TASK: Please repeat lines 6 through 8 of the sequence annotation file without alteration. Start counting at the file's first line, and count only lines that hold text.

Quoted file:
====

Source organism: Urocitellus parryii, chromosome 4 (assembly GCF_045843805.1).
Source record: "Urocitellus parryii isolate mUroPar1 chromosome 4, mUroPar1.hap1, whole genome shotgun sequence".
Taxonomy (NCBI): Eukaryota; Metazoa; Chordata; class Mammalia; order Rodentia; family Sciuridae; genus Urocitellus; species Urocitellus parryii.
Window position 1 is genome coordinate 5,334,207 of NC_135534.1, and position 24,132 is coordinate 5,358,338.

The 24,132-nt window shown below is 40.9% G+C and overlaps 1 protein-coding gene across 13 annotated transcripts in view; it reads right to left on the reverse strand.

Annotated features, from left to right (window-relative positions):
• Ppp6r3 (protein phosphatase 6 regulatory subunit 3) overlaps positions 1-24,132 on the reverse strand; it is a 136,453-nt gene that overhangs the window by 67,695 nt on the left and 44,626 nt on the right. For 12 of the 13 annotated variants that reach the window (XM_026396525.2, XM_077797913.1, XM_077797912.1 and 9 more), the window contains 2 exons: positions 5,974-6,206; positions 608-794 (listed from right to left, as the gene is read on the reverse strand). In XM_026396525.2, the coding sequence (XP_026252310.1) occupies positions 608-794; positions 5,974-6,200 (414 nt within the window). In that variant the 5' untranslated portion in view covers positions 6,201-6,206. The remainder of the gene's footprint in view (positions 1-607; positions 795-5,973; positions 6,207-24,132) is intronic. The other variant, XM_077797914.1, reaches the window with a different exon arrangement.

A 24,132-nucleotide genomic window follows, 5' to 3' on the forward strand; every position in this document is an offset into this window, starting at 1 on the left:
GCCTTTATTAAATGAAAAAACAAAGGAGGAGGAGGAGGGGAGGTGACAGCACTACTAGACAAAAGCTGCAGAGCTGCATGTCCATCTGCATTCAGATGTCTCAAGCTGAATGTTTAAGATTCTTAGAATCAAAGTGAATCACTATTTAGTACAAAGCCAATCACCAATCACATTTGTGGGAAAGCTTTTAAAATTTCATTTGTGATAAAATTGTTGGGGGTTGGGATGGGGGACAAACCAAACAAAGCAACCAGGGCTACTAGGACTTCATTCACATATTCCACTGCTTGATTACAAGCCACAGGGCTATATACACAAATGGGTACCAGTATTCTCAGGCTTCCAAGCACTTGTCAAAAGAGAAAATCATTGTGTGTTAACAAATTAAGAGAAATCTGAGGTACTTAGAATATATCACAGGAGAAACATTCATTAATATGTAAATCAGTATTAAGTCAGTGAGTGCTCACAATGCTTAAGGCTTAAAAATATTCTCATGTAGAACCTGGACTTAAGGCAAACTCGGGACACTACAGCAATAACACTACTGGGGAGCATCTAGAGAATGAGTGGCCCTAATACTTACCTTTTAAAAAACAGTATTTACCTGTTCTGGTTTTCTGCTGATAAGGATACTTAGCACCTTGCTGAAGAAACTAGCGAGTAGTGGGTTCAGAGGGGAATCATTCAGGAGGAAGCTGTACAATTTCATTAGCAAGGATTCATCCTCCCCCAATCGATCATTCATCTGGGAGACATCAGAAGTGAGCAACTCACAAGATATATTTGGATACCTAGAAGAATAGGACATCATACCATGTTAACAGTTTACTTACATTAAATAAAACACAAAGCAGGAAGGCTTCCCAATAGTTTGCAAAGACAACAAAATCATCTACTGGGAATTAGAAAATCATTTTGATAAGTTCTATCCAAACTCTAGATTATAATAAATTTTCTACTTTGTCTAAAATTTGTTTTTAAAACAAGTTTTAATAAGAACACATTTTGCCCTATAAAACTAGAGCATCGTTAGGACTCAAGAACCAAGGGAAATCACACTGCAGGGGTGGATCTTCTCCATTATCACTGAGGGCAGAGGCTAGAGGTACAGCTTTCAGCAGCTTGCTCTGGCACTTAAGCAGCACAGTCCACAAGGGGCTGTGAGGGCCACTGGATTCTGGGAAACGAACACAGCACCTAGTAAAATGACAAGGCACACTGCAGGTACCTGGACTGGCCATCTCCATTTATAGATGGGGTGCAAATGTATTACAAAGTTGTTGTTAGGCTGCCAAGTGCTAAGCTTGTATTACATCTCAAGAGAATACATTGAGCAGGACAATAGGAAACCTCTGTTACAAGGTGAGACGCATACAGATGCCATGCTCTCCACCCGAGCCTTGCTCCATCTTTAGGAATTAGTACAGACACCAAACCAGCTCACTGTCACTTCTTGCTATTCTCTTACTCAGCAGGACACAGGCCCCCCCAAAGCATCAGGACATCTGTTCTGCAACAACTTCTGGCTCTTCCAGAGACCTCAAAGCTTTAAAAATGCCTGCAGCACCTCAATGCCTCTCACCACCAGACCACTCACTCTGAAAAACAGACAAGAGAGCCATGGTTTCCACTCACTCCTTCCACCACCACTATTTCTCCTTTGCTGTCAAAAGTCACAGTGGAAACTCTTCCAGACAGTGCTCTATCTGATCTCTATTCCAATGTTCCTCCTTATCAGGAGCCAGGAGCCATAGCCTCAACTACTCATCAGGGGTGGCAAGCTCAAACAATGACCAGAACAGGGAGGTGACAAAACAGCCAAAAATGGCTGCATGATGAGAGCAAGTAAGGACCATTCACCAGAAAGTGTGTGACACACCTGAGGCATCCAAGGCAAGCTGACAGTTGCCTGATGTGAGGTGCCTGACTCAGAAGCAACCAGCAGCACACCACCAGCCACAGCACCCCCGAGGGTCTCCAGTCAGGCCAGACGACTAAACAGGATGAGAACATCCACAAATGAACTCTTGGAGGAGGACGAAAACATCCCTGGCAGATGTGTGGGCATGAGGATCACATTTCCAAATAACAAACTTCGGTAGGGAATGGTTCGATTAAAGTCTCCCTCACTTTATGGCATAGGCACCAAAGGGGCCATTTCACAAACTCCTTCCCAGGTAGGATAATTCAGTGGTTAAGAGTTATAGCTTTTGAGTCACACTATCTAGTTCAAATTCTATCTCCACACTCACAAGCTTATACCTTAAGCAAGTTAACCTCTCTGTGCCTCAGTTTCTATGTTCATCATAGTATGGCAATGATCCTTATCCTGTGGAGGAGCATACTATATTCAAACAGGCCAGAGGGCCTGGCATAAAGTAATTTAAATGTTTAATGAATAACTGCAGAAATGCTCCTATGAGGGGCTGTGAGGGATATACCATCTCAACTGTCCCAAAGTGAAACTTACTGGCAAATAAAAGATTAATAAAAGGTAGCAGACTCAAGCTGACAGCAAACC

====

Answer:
Annotated features, from left to right (window-relative positions):
• Ppp6r3 (protein phosphatase 6 regulatory subunit 3) overlaps positions 1-24,132 on the reverse strand; it is a 136,453-nt gene that overhangs the window by 67,695 nt on the left and 44,626 nt on the right. For 12 of the 13 annotated variants that reach the window (XM_026396525.2, XM_077797913.1, XM_077797912.1 and 9 more), the window contains 2 exons: positions 5,974-6,206; positions 608-794 (listed from right to left, as the gene is read on the reverse strand). In XM_026396525.2, the coding sequence (XP_026252310.1) occupies positions 608-794; positions 5,974-6,200 (414 nt within the window). In that variant the 5' untranslated portion in view covers positions 6,201-6,206. The remainder of the gene's footprint in view (positions 1-607; positions 795-5,973; positions 6,207-24,132) is intronic. The other variant, XM_077797914.1, reaches the window with a different exon arrangement.

A 24,132-nucleotide genomic window follows, 5' to 3' on the forward strand; every position in this document is an offset into this window, starting at 1 on the left: